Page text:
Home Cosmetic Science Talk Formulating Polysorbate 20, 80 for AHA facial cleanser or toner

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  • Polysorbate 20, 80 for AHA facial cleanser or toner

    Posted by Jdawgswife76 on December 19, 2018 at 9:26 pm

    I am trying to formulate a AHA clenser  and i have nevet worked with polysorbate as of yet but i have not been able to dissolve the salicylic acid and have it not recrystalize.  I was going to formulate it with a small amount of squalane and a pinch of poly.  Mu queation is do i need to heat the polysorbate with with oil and SA before adding  the h2o.  Any help please i hve been working on  this for a week now trying different ways to keep the SA from re crystalizing

    Jdawgswife76 replied 5 years, 5 months ago 10 Members · 44 Replies
  • 44 Replies
  • ozgirl

    Member
    December 19, 2018 at 10:22 pm

    Try a search for salicylic acid on this forum. The options for dissolving SA have been discussed many times.

  • Jdawgswife76

    Member
    December 19, 2018 at 11:12 pm

    Thats a bit obvious,  however thats not my only question.  I am looking for someone that can possjbly provide some better assistance.  I also do not seem to have a search option when using the site in my phone in which i am currently doing. 

  • ozgirl

    Member
    December 19, 2018 at 11:49 pm
    No idea how to search on the phone but this discussion might be helpful

  • Jdawgswife76

    Member
    December 20, 2018 at 1:23 am

    Thank you

  • Gunther

    Member
    December 20, 2018 at 1:51 am

    Is that a rinse off cleanser?
    Because if it is, salycilic acid won’t do much in the short time it is on the skin.

    If it’s wipe clean formulation, some may be left on the skin
    and you need to make sure that salycilic acid doesn’t crystallize and polysorbate doesn’t leave a sticky afterfeel.

  • Doreen

    Member
    December 20, 2018 at 4:33 am

    What other acids do you use? SA isn’t an alpha hydroxy acid. 
    Also, I don’t think this is material for novices.

  • ngarayeva001

    Member
    December 20, 2018 at 7:13 am

    Do you have a professional  pH probe that shows pH in decimal point? Please don’t touch acids until you buy it. I am not trying to be dramatic, you will hurt yourself. pH stripes are not accurate. Also pH can change after the product is made and you need a lot of knowledge to formulate with acids.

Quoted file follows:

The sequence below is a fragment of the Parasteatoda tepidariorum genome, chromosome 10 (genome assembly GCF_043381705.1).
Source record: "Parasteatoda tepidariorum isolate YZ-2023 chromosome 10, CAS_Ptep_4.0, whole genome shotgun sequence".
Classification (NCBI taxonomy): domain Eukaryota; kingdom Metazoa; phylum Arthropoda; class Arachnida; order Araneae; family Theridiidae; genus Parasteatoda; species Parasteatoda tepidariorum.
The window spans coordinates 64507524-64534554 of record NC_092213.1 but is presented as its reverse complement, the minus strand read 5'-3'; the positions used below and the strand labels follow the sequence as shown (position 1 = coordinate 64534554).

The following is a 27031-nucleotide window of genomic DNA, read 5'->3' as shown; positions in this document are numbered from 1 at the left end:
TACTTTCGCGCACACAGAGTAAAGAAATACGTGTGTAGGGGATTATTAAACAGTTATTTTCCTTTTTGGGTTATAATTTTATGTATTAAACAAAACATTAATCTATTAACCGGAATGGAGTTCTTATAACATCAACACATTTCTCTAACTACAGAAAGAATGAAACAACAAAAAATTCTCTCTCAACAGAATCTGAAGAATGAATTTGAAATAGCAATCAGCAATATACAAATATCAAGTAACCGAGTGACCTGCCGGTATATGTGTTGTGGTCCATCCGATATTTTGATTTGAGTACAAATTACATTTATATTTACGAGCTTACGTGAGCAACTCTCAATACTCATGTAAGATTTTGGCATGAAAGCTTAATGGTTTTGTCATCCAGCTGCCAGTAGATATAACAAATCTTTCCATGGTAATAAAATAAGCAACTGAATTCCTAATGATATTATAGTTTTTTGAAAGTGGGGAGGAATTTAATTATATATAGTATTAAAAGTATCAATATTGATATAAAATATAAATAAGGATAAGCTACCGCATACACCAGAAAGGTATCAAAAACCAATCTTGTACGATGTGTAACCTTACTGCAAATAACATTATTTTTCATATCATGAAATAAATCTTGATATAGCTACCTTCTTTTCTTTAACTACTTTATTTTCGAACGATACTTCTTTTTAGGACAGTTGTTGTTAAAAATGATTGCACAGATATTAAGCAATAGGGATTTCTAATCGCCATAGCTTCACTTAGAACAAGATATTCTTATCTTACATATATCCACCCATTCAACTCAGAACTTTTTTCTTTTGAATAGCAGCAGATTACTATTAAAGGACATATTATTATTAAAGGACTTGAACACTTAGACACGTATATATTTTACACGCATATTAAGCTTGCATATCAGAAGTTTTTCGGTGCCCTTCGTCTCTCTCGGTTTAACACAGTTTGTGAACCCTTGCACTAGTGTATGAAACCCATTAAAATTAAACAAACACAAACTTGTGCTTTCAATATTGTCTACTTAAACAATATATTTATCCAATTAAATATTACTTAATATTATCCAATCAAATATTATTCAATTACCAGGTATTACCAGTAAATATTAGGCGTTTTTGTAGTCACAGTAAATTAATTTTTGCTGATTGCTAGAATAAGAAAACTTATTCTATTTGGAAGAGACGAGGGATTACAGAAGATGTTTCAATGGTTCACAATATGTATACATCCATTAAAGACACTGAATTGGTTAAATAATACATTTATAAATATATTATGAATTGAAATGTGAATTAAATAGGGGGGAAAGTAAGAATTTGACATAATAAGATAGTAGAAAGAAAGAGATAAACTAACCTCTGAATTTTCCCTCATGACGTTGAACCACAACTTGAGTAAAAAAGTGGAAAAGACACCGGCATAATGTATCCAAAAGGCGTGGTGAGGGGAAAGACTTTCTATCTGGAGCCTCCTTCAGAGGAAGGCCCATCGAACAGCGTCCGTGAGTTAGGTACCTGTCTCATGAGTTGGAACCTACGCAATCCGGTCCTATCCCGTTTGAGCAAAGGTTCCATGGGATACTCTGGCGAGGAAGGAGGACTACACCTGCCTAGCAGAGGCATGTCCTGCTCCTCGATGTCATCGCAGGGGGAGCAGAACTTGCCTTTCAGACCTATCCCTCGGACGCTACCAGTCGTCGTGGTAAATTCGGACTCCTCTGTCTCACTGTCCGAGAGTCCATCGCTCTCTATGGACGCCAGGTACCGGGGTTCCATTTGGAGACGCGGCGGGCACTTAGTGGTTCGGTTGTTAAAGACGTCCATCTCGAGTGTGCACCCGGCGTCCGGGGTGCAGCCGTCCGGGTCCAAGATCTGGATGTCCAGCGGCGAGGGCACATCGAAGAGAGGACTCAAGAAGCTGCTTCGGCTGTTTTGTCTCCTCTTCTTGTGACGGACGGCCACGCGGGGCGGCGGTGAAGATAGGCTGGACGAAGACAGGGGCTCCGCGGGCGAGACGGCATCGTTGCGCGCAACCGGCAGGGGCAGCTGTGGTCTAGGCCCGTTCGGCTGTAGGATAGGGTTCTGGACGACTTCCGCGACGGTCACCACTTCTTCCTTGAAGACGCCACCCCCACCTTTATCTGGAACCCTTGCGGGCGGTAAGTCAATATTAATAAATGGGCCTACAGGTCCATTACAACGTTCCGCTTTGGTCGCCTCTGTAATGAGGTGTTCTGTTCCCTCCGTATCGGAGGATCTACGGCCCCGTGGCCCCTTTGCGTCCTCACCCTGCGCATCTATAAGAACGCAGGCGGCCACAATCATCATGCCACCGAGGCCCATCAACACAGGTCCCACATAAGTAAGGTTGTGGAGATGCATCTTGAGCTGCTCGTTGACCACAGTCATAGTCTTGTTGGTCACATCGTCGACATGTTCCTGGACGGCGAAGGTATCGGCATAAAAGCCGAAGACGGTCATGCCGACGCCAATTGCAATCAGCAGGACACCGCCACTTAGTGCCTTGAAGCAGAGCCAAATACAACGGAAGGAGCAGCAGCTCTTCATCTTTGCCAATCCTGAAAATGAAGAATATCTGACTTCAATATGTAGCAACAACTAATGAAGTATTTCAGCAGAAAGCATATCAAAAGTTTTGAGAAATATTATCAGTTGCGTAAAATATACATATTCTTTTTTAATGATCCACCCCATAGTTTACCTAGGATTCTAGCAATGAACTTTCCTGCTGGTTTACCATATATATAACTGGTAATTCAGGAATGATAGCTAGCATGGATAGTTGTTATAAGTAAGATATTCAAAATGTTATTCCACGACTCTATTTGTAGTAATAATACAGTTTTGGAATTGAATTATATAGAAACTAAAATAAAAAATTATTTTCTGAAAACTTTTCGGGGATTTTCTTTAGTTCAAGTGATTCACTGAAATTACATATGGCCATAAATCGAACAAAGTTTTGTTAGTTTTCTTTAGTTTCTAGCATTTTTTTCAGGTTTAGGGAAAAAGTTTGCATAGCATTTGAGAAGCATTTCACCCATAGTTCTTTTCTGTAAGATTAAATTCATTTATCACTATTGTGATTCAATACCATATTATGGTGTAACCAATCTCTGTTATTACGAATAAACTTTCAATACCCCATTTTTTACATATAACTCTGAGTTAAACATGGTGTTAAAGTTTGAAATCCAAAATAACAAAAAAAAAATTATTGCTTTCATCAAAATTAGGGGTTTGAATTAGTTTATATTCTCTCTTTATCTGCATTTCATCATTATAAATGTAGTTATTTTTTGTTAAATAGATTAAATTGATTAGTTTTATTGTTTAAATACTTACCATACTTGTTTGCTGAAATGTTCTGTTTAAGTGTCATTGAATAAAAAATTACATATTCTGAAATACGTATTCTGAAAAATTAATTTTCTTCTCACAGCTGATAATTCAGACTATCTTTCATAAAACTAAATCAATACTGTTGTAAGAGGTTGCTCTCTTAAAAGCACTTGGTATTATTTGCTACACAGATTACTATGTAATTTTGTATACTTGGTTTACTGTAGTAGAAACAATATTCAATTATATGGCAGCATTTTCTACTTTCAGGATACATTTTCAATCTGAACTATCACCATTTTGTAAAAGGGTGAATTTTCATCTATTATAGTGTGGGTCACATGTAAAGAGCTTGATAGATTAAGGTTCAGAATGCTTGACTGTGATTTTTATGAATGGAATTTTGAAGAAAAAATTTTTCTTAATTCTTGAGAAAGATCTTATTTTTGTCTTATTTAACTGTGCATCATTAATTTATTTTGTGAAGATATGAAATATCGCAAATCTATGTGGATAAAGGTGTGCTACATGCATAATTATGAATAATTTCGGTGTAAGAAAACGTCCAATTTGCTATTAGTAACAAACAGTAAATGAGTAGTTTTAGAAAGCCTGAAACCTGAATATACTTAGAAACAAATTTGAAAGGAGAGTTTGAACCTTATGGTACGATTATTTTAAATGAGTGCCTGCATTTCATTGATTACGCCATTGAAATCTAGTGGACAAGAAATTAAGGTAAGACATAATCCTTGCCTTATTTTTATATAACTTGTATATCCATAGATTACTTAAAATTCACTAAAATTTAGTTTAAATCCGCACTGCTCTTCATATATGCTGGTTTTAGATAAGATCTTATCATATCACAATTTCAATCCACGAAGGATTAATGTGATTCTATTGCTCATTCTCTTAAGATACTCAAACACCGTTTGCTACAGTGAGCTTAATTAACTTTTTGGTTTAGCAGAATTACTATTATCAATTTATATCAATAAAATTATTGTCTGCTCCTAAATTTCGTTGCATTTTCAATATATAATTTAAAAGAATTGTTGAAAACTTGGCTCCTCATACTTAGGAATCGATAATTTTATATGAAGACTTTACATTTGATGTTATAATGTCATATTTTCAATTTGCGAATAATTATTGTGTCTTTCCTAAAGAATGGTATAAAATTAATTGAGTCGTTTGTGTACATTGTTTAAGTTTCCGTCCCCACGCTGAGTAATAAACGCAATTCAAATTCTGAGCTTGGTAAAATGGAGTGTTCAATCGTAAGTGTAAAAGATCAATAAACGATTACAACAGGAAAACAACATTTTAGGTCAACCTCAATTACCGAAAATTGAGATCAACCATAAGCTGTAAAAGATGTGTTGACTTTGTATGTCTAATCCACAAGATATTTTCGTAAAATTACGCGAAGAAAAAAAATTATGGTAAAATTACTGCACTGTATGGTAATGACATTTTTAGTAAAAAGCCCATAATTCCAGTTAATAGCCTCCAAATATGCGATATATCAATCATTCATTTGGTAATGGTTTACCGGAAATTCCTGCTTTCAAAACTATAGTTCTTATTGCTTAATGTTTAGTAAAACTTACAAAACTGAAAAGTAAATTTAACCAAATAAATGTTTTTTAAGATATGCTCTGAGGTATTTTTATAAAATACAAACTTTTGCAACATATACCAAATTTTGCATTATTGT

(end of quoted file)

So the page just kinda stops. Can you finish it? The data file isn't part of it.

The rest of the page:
• em88

    Member
    December 20, 2018 at 9:16 am

    Humanity always wants to learn things the hard way lol.
    PEG 400 + propylene glycol + ethanol should dissolve SA very easy. 

  • Doreen

    Member
    December 20, 2018 at 9:44 am

    Besides the necessity of a good pH meter that ngarayeva001 rightfully mentions, it’s also important to know the substances you are working with.

    There have been several cases of salicylate intoxication through the use of dermal preparations, varying from very mild to severe and even lethal. Especially when used on large parts of inflammated or otherwise damaged skin as the absorption will be even higher then. 
    There are loads of DIY sites that give tips to use handsful of pulverized aspirins (acetylsalicylic acid) mixed with e.g. honey for a self made skin peeling. Or they mix acids with bases without even knowing. These people obviously have no idea what they are doing. Besides toxicity it’s harmful for the skin as peelings should be left to experts.

    Also, if you’re allergic to asprin, you shouldn’t use salicylic acid on the skin.

    I know that you’re making a rinse off rather than leave on, but I just wanted to point out an important reason as example why formulations with AHA’s or BHA’s aren’t for beginners to experiment with. 

  • ngarayeva001

    Member
    December 20, 2018 at 6:44 pm

    @Jdawgswife76, I hope you don’t get us wrong. All these comments are not to discourage you from formulating and trying new things. But you really need a lot of experience for acids because they are dangerous. All these toners in the market are neutralized (they don’t do anything). You will be shocked how 5% lactic acid can burn your skin when formulated at low pH. And you might do it because you probably used 5% commercial acid toner on your face before. Please take your favorite acid toner and measure its pH. I don’t know which one you are using, but I know, it’s 6.